Assist: Make Affordable Housing Fair and Accessible
The pandemic has come on the heels of persistent and growing challenges around housing affordability across the United States. Many households faced or were on the verge of housing insecurity before the pandemic. No response to the current crisis can assume that these challenges will disappear after the pandemic is controlled, necessitating a longer-term view focused on building resilience to similar future shocks. Because the housing and financial implications of the pandemic will likely be experienced for some time, Goal 3 encompasses actions to address pandemic-related as well as systemic housing challenges now to support low-income renters and historically underserved populations through the pandemic, during the economic recovery, and in preparation for future hardships.
During the pandemic, low-income households have experienced high levels of unemployment, income losses, and a dramatic increase in rental arrears and all other forms of debt (Reed et al., 2021). Despite these realities, housing affordability and inadequate funding and support for housing assistance for eligible households have been critical issues for decades (see, for example, CBPP, 2017; HUD et al., 2000; U.S. House of Representatives, 1987; Olsen, 2003; Reina and Landis, 2019).
Finding solutions to these intertwined and complex issues exacerbated by the pandemic will require a careful look at the legislation governing housing assistance and preventing discrimination, but also recognition of the disparate impact of the pandemic on BIPOC households, particularly Black and Hispanic renters, who are also more likely to be burdened by housing costs (Airgood-Obrycki et al., 2021). For these communities, a complex interaction among sociocultural, health, and economic impacts, including experiences with racism and discrimination, negatively influences housing stability, a phenomenon amplified by the pandemic (Community Legal Services of Philadelphia, 2020). It is incumbent upon the nation to advance solutions that address these disparities and create more equity in the U.S. housing system. Across all scenarios explored and critical to successfully reducing rental housing instability related to the COVID-19 crisis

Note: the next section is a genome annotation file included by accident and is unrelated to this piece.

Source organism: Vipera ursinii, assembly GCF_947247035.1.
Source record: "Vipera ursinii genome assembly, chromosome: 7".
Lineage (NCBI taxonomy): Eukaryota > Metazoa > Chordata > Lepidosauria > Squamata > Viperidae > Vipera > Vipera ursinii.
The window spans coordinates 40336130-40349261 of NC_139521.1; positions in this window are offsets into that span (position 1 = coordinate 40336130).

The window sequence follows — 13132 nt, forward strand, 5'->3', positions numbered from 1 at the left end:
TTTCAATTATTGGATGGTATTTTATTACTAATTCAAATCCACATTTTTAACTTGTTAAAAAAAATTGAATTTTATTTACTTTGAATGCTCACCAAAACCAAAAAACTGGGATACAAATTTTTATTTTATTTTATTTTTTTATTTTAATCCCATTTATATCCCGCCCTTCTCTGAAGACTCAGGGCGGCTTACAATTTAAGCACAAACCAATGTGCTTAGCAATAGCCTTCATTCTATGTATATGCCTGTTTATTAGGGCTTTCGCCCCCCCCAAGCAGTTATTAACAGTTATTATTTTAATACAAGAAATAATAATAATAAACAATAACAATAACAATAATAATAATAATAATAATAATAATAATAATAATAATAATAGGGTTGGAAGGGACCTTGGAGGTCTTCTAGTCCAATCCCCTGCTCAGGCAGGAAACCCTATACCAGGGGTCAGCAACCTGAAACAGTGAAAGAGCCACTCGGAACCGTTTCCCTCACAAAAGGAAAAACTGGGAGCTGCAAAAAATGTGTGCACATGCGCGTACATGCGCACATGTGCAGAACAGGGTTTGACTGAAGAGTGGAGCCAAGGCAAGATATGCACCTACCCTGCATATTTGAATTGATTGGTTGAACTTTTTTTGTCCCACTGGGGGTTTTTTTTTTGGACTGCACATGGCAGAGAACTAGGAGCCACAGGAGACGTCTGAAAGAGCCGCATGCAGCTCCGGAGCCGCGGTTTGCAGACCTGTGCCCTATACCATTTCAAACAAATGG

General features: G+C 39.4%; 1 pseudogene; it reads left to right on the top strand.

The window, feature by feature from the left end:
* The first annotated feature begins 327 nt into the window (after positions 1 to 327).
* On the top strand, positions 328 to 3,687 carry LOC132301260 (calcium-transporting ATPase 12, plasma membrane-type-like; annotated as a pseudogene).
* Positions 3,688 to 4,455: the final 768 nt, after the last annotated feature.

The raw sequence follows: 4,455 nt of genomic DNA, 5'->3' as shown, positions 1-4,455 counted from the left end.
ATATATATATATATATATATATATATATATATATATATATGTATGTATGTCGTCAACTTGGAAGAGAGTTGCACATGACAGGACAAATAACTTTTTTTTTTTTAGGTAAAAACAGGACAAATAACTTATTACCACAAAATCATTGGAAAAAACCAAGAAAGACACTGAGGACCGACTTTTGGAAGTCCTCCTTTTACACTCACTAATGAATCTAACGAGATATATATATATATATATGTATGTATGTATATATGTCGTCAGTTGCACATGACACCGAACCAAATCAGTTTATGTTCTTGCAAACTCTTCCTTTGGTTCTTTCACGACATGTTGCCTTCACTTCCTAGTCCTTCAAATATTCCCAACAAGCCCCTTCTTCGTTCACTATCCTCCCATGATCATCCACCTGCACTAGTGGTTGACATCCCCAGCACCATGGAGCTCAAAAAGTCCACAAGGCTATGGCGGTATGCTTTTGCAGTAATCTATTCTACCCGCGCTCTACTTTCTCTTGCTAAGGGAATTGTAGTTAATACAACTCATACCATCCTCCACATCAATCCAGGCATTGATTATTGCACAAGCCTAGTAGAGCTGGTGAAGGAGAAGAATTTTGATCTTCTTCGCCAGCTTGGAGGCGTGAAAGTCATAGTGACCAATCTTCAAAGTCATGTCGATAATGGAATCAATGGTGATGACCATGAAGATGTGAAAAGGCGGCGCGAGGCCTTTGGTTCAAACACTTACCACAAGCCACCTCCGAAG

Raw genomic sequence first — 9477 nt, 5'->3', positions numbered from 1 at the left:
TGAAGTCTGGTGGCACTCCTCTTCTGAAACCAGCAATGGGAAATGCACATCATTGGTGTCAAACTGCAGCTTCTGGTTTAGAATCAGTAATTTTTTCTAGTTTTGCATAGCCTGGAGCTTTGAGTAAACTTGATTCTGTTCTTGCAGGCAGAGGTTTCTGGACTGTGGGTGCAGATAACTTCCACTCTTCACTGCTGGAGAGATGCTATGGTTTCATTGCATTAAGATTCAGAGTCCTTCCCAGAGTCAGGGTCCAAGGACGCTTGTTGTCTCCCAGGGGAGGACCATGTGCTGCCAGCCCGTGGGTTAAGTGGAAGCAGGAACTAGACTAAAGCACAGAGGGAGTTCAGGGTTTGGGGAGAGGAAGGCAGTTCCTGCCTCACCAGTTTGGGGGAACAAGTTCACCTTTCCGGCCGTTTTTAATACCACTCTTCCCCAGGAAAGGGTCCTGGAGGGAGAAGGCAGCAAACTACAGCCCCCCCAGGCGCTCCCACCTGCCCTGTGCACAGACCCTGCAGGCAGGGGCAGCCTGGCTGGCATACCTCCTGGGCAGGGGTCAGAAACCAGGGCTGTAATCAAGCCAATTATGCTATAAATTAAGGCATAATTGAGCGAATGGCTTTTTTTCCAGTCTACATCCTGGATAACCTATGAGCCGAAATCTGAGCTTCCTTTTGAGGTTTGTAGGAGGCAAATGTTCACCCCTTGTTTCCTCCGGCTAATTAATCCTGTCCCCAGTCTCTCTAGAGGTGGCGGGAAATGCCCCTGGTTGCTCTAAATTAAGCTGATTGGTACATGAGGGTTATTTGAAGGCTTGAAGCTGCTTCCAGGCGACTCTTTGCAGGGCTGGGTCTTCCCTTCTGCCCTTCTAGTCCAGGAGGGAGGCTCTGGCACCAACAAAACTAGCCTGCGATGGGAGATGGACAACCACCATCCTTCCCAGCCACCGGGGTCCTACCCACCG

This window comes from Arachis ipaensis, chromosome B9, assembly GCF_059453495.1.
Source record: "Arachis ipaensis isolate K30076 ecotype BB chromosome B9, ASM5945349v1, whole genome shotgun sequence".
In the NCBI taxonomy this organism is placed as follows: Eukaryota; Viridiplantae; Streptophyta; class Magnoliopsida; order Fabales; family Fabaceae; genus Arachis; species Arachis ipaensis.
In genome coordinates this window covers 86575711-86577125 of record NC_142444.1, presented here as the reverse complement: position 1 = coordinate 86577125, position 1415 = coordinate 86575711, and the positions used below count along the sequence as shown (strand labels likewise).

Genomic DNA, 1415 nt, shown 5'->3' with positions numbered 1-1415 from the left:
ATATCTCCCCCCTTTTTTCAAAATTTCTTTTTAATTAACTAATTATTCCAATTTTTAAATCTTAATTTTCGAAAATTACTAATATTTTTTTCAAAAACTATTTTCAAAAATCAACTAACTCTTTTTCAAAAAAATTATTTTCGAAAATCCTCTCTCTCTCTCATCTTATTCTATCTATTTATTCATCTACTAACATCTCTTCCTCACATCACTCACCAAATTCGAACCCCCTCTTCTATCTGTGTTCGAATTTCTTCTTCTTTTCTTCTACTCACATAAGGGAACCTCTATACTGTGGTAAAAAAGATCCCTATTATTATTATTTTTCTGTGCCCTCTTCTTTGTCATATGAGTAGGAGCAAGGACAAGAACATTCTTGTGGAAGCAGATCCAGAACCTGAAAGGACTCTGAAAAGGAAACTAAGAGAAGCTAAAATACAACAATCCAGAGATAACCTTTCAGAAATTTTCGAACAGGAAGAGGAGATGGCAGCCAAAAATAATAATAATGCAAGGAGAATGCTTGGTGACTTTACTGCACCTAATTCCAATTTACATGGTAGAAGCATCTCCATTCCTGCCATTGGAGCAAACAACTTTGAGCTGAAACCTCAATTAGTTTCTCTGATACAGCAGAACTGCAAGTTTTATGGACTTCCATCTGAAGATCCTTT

and beyond, the Strategy Group found that actions to reduce low-income tenants’ rent burden, as well as to provide housing search support, credit counseling, and protection against discrimination, are robust needs for increasing fair access to affordable housing.
Increase the Number of Housing Choice Vouchers
Rationale: Based on the 2018 American Community Survey,1 one in four renter households, including those receiving subsidies, were found to spend more than half of their pretax income on housing expenses (JCHS, 2020). As a result, housing assistance is often seen as one of the most effective social programs for lifting individuals and households out of financial strain. Federal housing voucher programs reduce the rental cost burden by limiting the proportion of income a household pays for rent and utilities. Housing Choice Vouchers (HCVs) that hold housing costs to no more than 30 percent of the tenant’s income can effectively prevent and end homelessness (Gubits et al., 2018; Wood et al., 2008), and households in places that prohibit source-of-income discrimination are more likely to use these vouchers (Cunningham et al., 2018; Tighe et al., 2017). Housing vouchers can also increase both the number and nature of the neighborhoods households can access (Collinson and Ganong, 2018; Reina et al., 2019), and can reduce the need for families to double up in shared housing and suffer other forms of housing instability (Gubits et al., 2018) that can exacerbate the spread of COVID-19. Moreover, housing vouchers have radiating benefits for other aspects of family well-being, including reductions in food insecurity, children’s school absenteeism, psychological distress, substance use, domestic violence, and family separation (Gubits et al., 2018).